19 Jan “Women Who Draw” Directory Showcases Diversity in Women Illustrators
An online directory of women illustrators is attracting a lot attention, and redressing a wrong. At first glance, “Women Who Draw” simply features work by women artists. But look a little closer: through dynamic filters, visitors to the site can cross-select women illustrators by ethnicity, sexual orientation, location (every continent is represented), and faith. Registered illustrators can select as many categories as they choose, and identifiers appear underneath the thumbnails of each artist. The result is a website which celebrates diversity in all its complexity.
According to its About page, the website was founded to increase the visibility of women illustrators, particularly members of under-represented groups, such as LGTBQ and women of color. In fact, the indentifying categories do not include “white” and “straight” as selection choices, in part to encourage visitors to seek out illustrators in less visible categories. (Although the website permits users to select from a global list of locations, the ethnicities are for the most part limited to categories common to the United States.) While the site calls itself “Women Who Draw,” trans and gender-nonconforming illustrators are welcome, and the liberal use of an asterisk appearing after the words “women” and “female” reinforces the site’s inclusiveness on gender identity.
As revealed in interviews in Slate, BBC, and Huffington Post (among others), Women Who Draw was founded by Julia Rothman and Wendy McNaughton. In an interview in Vogue Magazine, Rothman related that the impetus for the site came from the realization that her favorite “prominent” magazine carried almost no illustration work by women illustrators. In an interview on the SVA blog Features (Rothman teaches at SVA), the founders elaborated:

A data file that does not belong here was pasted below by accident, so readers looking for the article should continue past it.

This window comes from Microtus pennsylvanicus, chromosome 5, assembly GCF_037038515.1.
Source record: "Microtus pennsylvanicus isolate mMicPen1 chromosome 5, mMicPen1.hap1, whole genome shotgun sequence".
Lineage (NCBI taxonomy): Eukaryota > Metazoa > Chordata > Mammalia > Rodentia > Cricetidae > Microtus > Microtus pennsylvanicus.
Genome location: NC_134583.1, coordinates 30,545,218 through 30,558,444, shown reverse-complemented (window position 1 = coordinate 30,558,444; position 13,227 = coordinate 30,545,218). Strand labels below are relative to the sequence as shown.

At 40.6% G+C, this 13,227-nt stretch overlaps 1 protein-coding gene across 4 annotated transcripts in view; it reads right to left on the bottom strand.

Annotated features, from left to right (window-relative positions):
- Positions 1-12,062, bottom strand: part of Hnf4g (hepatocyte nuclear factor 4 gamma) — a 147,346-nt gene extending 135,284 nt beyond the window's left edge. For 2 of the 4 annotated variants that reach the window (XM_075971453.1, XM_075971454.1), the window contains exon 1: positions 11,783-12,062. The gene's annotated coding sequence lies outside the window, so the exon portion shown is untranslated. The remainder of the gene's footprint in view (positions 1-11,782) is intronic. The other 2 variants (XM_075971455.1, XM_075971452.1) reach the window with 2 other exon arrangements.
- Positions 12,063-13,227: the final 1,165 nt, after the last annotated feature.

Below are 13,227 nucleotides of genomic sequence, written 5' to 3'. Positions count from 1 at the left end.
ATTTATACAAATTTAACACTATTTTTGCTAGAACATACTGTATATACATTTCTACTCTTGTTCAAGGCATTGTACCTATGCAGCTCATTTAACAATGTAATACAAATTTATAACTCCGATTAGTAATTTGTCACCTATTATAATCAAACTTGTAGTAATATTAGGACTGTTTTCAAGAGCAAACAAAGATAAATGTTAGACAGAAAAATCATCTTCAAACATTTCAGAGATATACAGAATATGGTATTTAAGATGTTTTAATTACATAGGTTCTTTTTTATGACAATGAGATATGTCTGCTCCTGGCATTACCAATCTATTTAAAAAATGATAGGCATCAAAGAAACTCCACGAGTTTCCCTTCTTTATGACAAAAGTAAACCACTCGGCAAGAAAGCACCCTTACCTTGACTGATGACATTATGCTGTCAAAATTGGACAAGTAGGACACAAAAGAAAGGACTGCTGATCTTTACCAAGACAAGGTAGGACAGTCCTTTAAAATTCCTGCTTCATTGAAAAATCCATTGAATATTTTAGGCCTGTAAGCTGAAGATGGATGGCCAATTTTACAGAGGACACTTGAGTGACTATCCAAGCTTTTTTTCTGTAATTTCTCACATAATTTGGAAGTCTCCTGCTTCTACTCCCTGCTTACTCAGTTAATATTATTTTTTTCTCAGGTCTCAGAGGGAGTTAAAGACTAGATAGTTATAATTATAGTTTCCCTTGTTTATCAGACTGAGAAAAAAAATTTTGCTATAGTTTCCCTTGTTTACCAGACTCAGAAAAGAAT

“We noticed that a prominent U.S. magazine only hired four female illustrators out of the 55 illustrated covers they commissioned in 2015. So we created the directory to provide an easy way to find talented professional female* illustrators and promote the work of women, women of color, LBTQ+ women and other minority groups of women illustrators. This way there would be no way any publication could ever say they’d hire more artists in these groups ‘if only they could find them.’”
The website has been wildly popular; there have been very few accusations of sexism or playing gender identity politics. In fact, within the first 24 hours since it was launched, the site crashed from the overwhelming interest — over 1,200 illustrators submitted applications to be listed. To meet the demand, the site has posted a “Support” page. Donations help defray the cost of reviewing and posting applications. To join the website, illustrators must submit an illustration of a woman and provide a link to their professional website – social media sites and shopping sites such as Etsy do not qualify.
The website also builds community through public collaborations. Illustrators are invited to post work created around a common theme, and post it to social media with the tag #WWDTogether. A curated selection appears on the Women Who Draw website.
Below: The #WWDTogether Twitter feed displays the current topic.
— Rahele Jomepour Bell (@RaheleJomepour) February 9, 2017